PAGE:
Two members of our Aboriginal ECU community have been longlisted for the 2018 Sobey Art Award, the preeminent prize for Canadian artists 40 and under. Celebrating some of this country’s most exciting young artists, the award provides significant financial and professional recognition.
And this year, the Award has doubled — with a top prize of $100,000 issued to the winner and $25,000 to each of the four finalists. The remaining longlisted artists will each receive $2,000.
Join us in congratulating:
Jeneen Frei Njootli (2012)
Krista Belle Stewart (2006)
The finalists – one from each region in Canada – will be announced on May 29.Past award recipients include ECU alumni Jeremy Shaw, Brian Jungen, and Nadia Myre.
Jeneen Frei Njootli is an artist (Vuntut Gwitchin) and co-creator of the ReMatriate Collective, who has been living and working as an uninvited guest on unceded Musqueam, Squamish, Sto:lo and TsleilWaututh territories for a decade. In her interdisciplinary practice, she uses media such as performance, sound, textiles, collaboration and workshops.
For her recent Media Arts Residency at the Western Front in Vancouver, she hosted a free workshop on how to create and update Wikipedia pages for Indigenous women artists. In 2017, Frei Njootli was the recipient of the Contemporary Art Society Vancouver Artist Prize, and in 2016, she won the William and Meredith Saunderson Prize for Emerging Artists. After graduating from Emily Carr University of Art + Design in 2012, Frei Njootli completed her MFA at University of British Columbia in 2017.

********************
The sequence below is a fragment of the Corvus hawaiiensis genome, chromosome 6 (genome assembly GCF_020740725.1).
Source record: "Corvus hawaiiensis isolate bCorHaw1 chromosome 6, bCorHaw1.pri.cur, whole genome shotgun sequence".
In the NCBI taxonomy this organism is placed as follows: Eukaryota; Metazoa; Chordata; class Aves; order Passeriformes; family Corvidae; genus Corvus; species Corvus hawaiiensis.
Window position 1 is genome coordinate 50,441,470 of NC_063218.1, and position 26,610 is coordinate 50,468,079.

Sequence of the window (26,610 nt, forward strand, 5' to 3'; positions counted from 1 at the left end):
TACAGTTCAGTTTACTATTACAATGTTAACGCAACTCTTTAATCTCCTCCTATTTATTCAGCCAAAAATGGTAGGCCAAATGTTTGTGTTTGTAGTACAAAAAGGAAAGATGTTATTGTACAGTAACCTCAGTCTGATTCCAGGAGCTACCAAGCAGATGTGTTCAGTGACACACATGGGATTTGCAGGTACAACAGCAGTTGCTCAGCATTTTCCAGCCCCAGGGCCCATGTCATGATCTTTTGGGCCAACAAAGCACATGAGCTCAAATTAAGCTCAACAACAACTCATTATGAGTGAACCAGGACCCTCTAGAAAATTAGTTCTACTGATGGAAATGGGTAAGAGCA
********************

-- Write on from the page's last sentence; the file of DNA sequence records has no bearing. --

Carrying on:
Photo: Emmanuel Etti
Krista Belle Stewart’s work engages with the complexities of archival material through processes that allow for both intimacy and coincidence, as well as for the atemporal meeting of actors across time. Working with video, photography, design, ephemera and textiles, Stewart straddles the gaps between personal and institutional histories through transparent mediation.
Her work has been exhibited at the Museum of Contemporary Art, Montreal; Plug In ICA, Winnipeg; House of World Cultures, Berlin; International Studio and Curatorial Program, New York; Mercer Union, Toronto; Vancouver Art Gallery, Contemporary Art Gallery, Artspeak, and Western Front, Vancouver; and Esker Foundation, Calgary. Born in Kamloops, Stewart is a member of the Upper Nicola Band of the Okanagan Nation and lives and works in Vancouver. She holds a BFA from Emily Carr University of Art + Design and an MFA from Bard College.
Photo: Maegan Hill-Carroll